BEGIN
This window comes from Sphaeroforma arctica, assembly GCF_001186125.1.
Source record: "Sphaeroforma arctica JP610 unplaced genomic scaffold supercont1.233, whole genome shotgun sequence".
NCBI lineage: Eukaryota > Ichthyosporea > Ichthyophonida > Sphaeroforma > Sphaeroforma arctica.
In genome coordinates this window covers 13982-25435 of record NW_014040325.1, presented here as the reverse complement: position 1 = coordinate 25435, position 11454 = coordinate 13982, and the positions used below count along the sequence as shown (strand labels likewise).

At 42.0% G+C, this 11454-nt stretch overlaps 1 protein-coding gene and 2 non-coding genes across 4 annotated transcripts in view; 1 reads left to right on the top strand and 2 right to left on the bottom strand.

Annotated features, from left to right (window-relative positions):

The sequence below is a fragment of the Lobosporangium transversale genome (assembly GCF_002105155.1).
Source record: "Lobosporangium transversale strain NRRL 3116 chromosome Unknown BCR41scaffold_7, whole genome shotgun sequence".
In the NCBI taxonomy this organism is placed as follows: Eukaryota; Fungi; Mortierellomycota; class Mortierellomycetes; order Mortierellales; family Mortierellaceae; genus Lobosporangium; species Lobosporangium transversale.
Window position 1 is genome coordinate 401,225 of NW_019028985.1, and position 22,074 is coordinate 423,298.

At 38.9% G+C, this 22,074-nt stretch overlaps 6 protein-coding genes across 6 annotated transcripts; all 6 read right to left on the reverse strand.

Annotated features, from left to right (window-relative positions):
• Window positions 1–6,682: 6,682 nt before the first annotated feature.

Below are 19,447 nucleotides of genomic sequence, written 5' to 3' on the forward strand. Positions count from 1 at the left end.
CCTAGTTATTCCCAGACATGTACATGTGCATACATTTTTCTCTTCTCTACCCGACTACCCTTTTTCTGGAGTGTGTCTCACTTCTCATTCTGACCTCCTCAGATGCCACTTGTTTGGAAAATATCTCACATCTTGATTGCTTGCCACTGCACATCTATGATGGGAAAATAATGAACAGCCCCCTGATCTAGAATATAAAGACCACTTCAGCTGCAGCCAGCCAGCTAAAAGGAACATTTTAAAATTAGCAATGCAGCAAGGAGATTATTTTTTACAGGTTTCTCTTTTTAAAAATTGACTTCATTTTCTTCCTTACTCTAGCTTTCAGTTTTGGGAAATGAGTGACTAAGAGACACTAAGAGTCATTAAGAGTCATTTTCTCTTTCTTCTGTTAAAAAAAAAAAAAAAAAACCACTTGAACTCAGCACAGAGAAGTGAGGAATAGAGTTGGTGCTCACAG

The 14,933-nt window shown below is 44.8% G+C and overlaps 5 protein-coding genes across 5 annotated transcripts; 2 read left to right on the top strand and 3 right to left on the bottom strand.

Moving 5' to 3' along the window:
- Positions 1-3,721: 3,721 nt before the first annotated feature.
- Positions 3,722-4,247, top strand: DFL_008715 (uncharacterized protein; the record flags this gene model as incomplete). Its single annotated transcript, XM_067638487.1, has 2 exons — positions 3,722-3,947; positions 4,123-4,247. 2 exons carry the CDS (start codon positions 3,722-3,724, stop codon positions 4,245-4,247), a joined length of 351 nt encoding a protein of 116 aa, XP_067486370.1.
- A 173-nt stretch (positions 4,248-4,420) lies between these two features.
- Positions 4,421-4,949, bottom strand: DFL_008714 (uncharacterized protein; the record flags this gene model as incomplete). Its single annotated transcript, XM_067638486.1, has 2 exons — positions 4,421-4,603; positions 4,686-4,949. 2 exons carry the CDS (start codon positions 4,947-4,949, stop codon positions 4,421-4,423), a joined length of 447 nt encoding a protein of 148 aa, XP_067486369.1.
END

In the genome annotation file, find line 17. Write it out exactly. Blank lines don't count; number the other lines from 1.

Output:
Moving 5' to 3' along the window: